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Islam and Judaism: a Religious or National Confrontation?
Based on the author's contribution to a symposium held in the summer of 1993 at Ben-Gurion University of the Negev, on Islam and Judaism where the complex of reciprocal relations between Jews and Moslems throughout history was analyzed by prominent scholars from Israel and abroad.

What is the nature of the relationship between Judaism and Islam, Jews and Moslems, as it can be expected to evolve in the foreseeable future? Is the relationship doomed to be one of confrontation or can such a collision course be avoided, clearing the way for cooperation and mutual enrichment between the believers in those two great religions, or rather civilizations?
Starting at the end, my final conclusion is that confrontation is inevitable on the conceptual and ideological level. It can, however, be avoided on the pragmatic level.

Inconsistency


This distinction between the ideological and the pragmatic is based on the phenomenon, with which social scientists are well acquainted, of inconsistency between those two levels. The Polish philosopher Leszek Kolakowski elaborated on this phenomenon in his outstanding essay, "In Praise of Inconsistency." He argued - and I thoroughly endorse his argument - ¬that inconsistency is an essential feature of human behavior. Were human beings to behave according to their ideological convictions without the slightest deviation, the world would have been exterminated long ago, and the very existence of the human race would have been rendered impossible. What allows the survival of our world and the human beings living on the face of the earth is the quality of pragmatism, which enables them to reconcile their convictions with constraints of reality.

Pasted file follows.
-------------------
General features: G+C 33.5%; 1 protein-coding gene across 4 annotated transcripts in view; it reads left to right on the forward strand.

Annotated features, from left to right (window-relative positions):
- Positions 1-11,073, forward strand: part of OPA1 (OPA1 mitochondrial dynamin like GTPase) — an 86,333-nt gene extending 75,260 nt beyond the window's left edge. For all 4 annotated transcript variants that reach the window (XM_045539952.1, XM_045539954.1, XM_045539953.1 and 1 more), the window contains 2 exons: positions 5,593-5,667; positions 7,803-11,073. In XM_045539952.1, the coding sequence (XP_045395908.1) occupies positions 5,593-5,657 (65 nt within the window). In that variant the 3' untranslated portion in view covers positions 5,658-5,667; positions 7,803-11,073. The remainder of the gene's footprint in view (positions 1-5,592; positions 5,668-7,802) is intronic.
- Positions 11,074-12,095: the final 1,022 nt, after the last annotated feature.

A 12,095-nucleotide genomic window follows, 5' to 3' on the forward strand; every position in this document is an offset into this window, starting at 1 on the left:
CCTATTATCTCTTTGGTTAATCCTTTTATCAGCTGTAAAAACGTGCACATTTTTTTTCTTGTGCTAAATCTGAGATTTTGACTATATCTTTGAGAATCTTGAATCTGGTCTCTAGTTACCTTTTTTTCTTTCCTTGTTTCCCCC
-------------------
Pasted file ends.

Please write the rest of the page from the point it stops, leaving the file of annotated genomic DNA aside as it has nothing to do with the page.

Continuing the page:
Several learned presentations at this seminar have dealt with the past and present status of Jews in Islamic countries. Certain participants have mentioned the fruitful cooperation between Jews and Moslems throughout many centuries, quite unlike the record of discrimination and persecution that befell the Jews in Christian Europe. Others have argued that this rosy description is grossly exaggerated, and that Jews under the rule of Islam also in fact suffered from an inferior legal and civic status.
It appears to me that we can reach a consensus, according to which, dhimmis ("the protected ones" - Jews and Christians in Islamic societies), by virtue of being monotheistic believers, did enjoy individual and collective security and autonomy in running their own community life, along with a certain legal discrimination. Those circumstances which characterized that fabric of relationship were conceivable from the Islamic point of view only as long as non-Islamic communities within the Islamic societies committed themselves to the rules of the game, namely acceptance of Islamic domination. Indeed, non-Islamic communities constituted enclaves of relative security and autonomy and were held in high regard within a system run by the Islamic State.